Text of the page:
My endeavour with ZFS on NetBSD/amd64 6.0.1 in late February and early March 2013 hasn’t been very positive. The kernel panics every now and then, even during the simplest of operations such as creating a new directory on a ZFS filesystem. The system was installed using UFS for the root filesystem, and the system was rock solid all along until I set up two additional hard drives and a modest mirrored zpool. Maybe the hassle’s due to the fact I use VirtualBox and not real hardware. Besides NetBSD/amd64 seems a bit sluggish when run in VirtualBox, at least compared to FreeBSD/amd64. Continue reading ZFS on NetBSD/amd64 6.0.1
Not long ago it was announced that the FreeBSD ports tree will cease exporting its Subversion repository to CVS, and subsequently any use of CVSup for updating the ports tree will be discontinued by February 28th 2013.
FreeBSD’s main source tree repository has been served by Subversion since late May 2008 with every commit done in the Subversion repository being exported to the old CVS repository, but no date has been announced when that Subversion to CVS transfer will be shut down. Stay tuned for more information.
Nonetheless, this is a Good Time™ to begin the transition from CVSup to Subversion once and for all. And why not set up your own FreeBSD Subversion repository mirror for both the main source tree and the ports tree well ahead of the transition? Continue reading Making your own FreeBSD Subversion repository mirror
Someone found my old ZFS snapshot script rather useful and wanted to improve it. Unfortunately I used the GPLv2 license in the original script. To accommodate my friend, I have re-released the snapshot script under the 2-clause BSD license. Feel free to use whichever license, 2-clause BSD or GPLv2, that suits your needs. Continue reading Periodic ZFS snapshots – 2-clause BSD license
Someone named “Edward M” posted on the freebsd-questions mailing list a question of when should we create a ZFS filesystem. I didn’t reply to any of the messages, but I decided to write this post expressing my view.
In short, whenever a part of the filesystem hierarchy exhibits different characteristics, create one or more ZFS filesystems for that particular subtree. Continue reading When to create a ZFS filesystem?
If you trust your users well, you might feel slightly less anxious and allow your users to create new filesystems below their own home directories. Continue reading ZFS Delegated Administration in FreeBSD
One of my systems is running FreeBSD/amd64 9.0-STABLE and is using ZFS for all its worth. The amount of installed memory in this system is 8 gibibytes, which should be enough to please even ZFS’ ARC. After a few hours of uptime not everyone are happy, and one of those unhappy guys are GnuPG. Continue reading Not enough room for wired pages?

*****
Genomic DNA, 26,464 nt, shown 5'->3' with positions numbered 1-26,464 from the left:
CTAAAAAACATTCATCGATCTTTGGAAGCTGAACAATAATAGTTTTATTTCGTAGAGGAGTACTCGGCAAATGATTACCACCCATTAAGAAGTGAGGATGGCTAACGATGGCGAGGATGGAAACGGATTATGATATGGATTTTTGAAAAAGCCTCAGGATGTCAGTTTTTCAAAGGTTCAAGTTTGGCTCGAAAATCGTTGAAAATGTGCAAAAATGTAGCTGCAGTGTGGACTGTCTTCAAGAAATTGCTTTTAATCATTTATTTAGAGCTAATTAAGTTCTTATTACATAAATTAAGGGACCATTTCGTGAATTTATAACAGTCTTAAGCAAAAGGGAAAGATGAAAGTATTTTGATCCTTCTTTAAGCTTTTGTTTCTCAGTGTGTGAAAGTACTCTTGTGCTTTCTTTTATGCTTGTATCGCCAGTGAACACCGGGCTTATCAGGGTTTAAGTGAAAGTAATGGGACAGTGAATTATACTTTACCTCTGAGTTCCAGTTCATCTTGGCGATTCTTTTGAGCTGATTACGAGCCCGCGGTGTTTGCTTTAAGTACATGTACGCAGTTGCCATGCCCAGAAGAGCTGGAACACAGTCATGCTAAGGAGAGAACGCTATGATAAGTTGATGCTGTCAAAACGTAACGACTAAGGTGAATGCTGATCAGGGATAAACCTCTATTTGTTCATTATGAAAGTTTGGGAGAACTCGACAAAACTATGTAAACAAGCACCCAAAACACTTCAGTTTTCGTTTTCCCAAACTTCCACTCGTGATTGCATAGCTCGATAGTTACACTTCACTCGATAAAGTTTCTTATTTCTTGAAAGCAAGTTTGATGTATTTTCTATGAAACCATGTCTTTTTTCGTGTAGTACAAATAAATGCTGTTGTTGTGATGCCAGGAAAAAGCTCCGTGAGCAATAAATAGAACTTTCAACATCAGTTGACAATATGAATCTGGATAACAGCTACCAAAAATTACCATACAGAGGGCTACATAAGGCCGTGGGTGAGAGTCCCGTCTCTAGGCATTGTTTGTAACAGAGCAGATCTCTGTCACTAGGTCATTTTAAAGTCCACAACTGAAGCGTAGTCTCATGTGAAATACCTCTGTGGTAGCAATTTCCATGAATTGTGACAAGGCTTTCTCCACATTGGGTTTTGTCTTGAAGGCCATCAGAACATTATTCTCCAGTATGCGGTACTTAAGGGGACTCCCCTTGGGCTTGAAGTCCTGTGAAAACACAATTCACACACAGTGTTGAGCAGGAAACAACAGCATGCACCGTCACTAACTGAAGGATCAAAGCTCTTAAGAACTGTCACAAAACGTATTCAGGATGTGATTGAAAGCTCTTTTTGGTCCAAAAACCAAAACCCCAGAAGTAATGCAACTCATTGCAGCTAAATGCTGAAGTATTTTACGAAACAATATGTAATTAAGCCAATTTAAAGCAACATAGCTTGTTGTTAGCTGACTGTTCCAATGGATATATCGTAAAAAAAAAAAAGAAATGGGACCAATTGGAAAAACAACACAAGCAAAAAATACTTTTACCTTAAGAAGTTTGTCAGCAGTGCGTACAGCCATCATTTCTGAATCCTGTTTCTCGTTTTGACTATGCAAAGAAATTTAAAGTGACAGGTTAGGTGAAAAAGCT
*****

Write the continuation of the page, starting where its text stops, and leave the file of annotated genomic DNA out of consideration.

Credit goes to George Mamalakis for raising the issue and to Marco van Tol for the solution. I’m just a simple bystander in comparison to these two, fine gentlemen.
Below are my notes from a simple experiment performed late this evening demonstrating one way of making ZFS grow its pool size. The experiment is based on George Mamalakis’ setup as explained in his post linked above. Note, some system administrator’s liberty has been applied. Continue reading Resizing mirrored ZFS root pool
As I continue exploring the nearly endless possibilities within ZFS, I figured it would be neat to have periodic snapshots of my mail files. The “Interweb” is filled with various shell scripts for this purpose, and I guess another one won’t make much difference. Continue reading Periodic ZFS snapshots
The switch to new hardware finally happened. This is the first server to run FreeBSD/amd64 under my supervision. ZFS is used for all storage on this server. I chose to install the newly released FreeBSD/amd64 9.0-RELEASE, before upgrading to FreeBSD/amd64 9.0-STABLE by source. It’s just a matter of preference, given my 13-14 years of experience with FreeBSD. Continue reading New server and first attempt at running FreeBSD/amd64 with ZFS for all storage
Gone are the old MFS root fs image and the
sysinstall utility. To create a useable ZFS root fs from the 9.0-RELEASE DVD we must specify an alternate location for the temporary
zpool.cache file and an alternate mountpoint for the ZFS root fs by using a command like:
zpool create -o cachefile=/tmp/zpool.cache -m /tmp/zroot zroot /dev/gpt/disk0
Also, the FreeBSD distribution is now stored as a handful of xz compressed tar files in
/usr/freebsd-dist on the DVD. Everything else remain largely the same. The instructions below also apply to 9.1-RELEASE.
See http://wiki.freebsd.org/RootOnZFS/GPTZFSBoot and http://www.aisecure.net/2011/05/01/root-on-zfs-freebsd-current/ for further details.
Keep on reading if you want my recipe for creating a ZFS root fs. Continue reading ZFS root fs on FreeBSD 9.0